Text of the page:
Duck and Cover

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PHXPhlyer
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Re: Duck and Cover

#21 Post by PHXPhlyer » Tue Feb 20, 2024 12:55 am

A 5,000-pound satellite is expected to fall to Earth this week

https://www.cnn.com/2024/02/19/world/er ... index.html

A European Space Agency satellite is expected to reenter and largely burn up in Earth’s atmosphere on Wednesday morning.

The agency’s Space Debris Office, along with an international surveillance network, is monitoring and tracking the Earth-observing ERS-2 satellite, which is predicted to make its reentry at 6:14 a.m. ET Wednesday, with a 15-hour window of uncertainty. The ESA is also providing live updates on its website.

“As the spacecraft’s reentry is ‘natural’, without the possibility to perform manoeuvers, it is impossible to know exactly where and when it will reenter the atmosphere and begin to burn up,” according to a statement from the agency.

The exact time of the satellite’s reentry remains unclear due to the unpredictability of solar activity, which can change the density of Earth’s atmosphere and how the atmosphere tugs on the satellite. As the sun nears its 11-year cycle’s peak, known as solar maximum, solar activity has been ramping up. Solar maximum is expected to occur later this year.

The sun’s increased activity already had an impact on speeding up the reentry of the ESA’s Aeolus satellite in July 2023.

The ERS-2 satellite has an estimated mass of 5,057 pounds (2,294 kilograms) after depleting its fuel, making it similar in size to other space debris that reenters Earth’s atmosphere every week or so, according to the agency.

At around 50 miles (80 kilometers) above Earth’s surface, the satellite is expected to break apart and the majority of the fragments will burn up in the atmosphere. The agency said that some fragments could reach the planet’s surface, but they won’t contain any harmful substances and will most likely fall into the ocean.

ERS-2’s backstory

The Earth-observing ERS-2 satellite first launched on April 21, 1995, and it was the most sophisticated satellite of its kind at the time to be developed and launched by Europe.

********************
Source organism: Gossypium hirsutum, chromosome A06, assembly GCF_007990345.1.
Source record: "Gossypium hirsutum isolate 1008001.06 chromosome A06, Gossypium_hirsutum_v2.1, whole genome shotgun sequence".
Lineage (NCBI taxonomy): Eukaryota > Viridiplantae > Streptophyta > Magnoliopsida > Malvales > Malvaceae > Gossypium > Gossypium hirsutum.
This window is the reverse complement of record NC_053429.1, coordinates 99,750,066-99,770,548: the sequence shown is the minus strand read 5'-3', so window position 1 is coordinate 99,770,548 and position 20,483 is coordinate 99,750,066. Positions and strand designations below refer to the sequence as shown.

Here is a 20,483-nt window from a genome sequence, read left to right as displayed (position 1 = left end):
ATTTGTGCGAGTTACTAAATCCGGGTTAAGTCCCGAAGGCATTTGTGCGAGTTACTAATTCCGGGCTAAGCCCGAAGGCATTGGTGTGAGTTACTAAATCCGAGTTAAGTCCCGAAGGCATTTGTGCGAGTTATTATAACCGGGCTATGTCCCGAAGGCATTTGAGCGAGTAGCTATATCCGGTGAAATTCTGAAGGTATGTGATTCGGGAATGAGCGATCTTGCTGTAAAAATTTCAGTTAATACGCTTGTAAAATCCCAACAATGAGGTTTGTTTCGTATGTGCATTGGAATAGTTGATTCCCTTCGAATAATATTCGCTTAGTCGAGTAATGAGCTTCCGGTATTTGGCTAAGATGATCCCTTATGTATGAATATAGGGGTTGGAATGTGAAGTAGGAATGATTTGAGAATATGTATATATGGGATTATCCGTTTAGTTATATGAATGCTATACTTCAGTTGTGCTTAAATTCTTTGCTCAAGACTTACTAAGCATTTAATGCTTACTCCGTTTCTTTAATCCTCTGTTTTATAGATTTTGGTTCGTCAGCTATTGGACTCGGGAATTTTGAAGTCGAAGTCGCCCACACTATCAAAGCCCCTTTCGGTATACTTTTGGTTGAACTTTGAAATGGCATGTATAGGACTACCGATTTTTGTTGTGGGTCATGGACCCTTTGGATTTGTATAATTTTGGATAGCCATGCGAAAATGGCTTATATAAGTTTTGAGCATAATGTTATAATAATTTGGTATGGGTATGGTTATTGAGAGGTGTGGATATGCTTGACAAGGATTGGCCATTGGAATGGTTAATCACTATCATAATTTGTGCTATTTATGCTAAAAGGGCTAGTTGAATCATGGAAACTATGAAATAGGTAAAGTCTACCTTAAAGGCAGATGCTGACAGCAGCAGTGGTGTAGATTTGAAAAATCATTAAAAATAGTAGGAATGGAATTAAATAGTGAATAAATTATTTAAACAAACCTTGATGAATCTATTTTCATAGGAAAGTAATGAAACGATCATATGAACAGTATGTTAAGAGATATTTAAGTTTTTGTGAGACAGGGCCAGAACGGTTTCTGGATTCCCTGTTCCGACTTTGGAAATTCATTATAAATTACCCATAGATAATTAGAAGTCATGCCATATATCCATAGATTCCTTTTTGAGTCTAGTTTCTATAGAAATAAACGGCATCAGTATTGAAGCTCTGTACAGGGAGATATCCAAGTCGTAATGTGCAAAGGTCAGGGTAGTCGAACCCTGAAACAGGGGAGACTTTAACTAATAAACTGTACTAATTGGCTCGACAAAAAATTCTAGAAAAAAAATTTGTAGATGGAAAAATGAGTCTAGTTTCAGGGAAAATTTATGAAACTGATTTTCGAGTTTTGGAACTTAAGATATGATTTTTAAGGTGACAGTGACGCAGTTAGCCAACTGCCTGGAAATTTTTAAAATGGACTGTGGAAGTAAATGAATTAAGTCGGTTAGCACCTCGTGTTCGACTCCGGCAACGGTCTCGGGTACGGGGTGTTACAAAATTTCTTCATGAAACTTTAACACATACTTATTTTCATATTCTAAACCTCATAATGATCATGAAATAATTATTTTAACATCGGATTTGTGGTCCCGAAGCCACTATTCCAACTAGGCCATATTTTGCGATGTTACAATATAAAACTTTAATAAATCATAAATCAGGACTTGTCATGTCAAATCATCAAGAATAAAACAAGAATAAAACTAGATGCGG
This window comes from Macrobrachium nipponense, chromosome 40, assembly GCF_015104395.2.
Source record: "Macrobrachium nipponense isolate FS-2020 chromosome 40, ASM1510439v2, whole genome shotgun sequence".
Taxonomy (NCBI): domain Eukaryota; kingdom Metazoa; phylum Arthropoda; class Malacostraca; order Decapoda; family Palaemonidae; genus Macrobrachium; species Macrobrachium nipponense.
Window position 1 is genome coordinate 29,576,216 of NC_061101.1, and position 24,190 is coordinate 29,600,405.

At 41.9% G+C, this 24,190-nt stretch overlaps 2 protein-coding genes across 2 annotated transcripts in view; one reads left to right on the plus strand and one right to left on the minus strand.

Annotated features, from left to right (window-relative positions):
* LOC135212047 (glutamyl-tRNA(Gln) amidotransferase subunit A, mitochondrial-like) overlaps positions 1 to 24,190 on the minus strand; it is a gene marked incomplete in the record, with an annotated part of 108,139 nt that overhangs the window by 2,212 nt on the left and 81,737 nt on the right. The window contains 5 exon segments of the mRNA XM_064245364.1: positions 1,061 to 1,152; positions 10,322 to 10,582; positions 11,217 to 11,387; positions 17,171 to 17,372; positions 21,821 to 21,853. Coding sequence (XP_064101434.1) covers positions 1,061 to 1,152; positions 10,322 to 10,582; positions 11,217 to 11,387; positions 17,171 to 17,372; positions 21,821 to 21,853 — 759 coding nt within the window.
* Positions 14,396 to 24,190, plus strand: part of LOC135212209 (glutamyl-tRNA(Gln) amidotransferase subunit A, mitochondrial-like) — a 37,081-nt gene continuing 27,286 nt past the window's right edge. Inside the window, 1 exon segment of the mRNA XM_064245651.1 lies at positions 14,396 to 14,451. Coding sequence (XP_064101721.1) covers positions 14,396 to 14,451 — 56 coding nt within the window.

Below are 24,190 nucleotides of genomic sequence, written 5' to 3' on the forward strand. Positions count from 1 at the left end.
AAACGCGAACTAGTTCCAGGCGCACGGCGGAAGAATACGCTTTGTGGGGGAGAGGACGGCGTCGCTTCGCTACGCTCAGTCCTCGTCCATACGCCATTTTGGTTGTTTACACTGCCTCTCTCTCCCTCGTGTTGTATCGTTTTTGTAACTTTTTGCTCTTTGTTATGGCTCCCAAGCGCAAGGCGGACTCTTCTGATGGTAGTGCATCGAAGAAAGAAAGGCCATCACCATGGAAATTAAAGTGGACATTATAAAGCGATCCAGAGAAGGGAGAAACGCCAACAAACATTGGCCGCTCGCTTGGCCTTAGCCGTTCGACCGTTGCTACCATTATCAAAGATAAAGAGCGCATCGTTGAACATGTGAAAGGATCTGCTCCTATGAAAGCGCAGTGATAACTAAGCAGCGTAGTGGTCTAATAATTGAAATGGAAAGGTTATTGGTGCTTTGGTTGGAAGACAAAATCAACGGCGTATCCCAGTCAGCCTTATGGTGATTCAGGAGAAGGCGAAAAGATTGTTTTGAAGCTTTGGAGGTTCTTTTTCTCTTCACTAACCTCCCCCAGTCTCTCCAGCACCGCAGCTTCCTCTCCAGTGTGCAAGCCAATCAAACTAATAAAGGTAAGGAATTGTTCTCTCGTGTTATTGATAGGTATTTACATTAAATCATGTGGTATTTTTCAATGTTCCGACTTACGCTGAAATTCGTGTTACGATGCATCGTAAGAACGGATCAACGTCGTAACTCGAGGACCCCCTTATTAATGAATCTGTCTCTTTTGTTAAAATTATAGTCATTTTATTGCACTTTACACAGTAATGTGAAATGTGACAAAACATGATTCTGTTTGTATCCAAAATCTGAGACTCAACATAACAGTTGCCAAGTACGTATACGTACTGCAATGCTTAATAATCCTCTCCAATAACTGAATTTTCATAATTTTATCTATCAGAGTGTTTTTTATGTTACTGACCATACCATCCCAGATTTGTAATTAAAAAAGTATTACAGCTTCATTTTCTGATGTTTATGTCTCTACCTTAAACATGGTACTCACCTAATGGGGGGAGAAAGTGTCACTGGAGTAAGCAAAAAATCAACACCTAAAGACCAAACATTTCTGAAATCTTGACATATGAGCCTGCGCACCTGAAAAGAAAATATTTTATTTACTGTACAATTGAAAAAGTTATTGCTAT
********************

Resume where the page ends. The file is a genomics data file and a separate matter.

Along with its twin, ERS-1, the satellite collected valuable data on the planet’s polar caps, oceans and land surfaces and observed disasters like flooding and earthquakes in remote areas. The data gathered by ERS-2 is still used today, according to the agency.

In 2011, the agency decided to end the satellite’s operations and deorbit it, rather than adding to the swirl of space junk orbiting the planet.

The satellite executed 66 deorbiting maneuvers in July and August of 2011 before the mission officially concluded later that year on September 11. The maneuvers burned through the rest of the satellite’s fuel and decreased its altitude, setting ERS-2’s orbit on a trajectory to slowly spiral closer to Earth and reenter the atmosphere within 15 years.

The chances of an individual person being injured by space debris each year are less than 1 in 100 billion, about 1.5 million times lower than the risk of being killed in an accident at home, according to the agency.

PP

PHXPhlyer
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Re: Duck and Cover

#22 Post by PHXPhlyer » Tue Apr 16, 2024 3:22 pm

NASA confirms origin of space junk that crashed through Florida home
/ The 1.6-pound metal object should have burned up in the Earth’s atmosphere.


https://www.theverge.com/2024/4/16/2413 ... orida-home

NASA has confirmed suspicions that the strange object that crashed into a Florida home last month did indeed come from the International Space Station (ISS). The agency analyzed the cylindrical object after it tore through the roof and two floors of a house in Naples on March 8th and established that it came from a cargo pallet of aging batteries that was released from the ISS back in 2021.

More specifically, NASA revealed in a blog post on Monday that the offending object was a support component used to mount the batteries on the 5,800-pound (2,630-kilogram) pallet released from the space station. Made from Inconel (a metal alloy that can withstand extreme environments like high temperature, pressure, or mechanical loads), the recovered stanchion weighs 1.6 pounds and measures four inches high by 1.6 inches in diameter — a smidge smaller than a standard can of Red Bull.

Recovered stanchion from the NASA flight support equipment used to mount International Space Station batteries on a cargo pallet.
This image from NASA shows a comparison between the recovered stanchion (right) and what it would have originally looked like (left). Image: NASA



It’s not unheard of for space-related junk to find its way back to Earth — components from rockets launched by SpaceX and (more recently) the China National Space Administration have crashed into properties, for example, though such debris typically burns up in the atmosphere. NASA said that also should have happened in this incident, and it’s now trying to work out why it didn’t.

“The hardware was expected to fully burn up during entry through Earth’s atmosphere on March 8, 2024,” said NASA. “The International Space Station will perform a detailed investigation of the jettison and re-entry analysis to determine the cause of the debris survival and to update modeling and analysis, as needed. These models require detailed input parameters and are regularly updated when debris is found to have survived atmospheric re-entry to the ground.”

PP

k3k3
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Re: Duck and Cover

#23 Post by k3k3 » Tue Apr 16, 2024 3:36 pm

...and are regularly updated when debris is found to have survived atmospheric re-entry to the ground.

Not that uncommon then?

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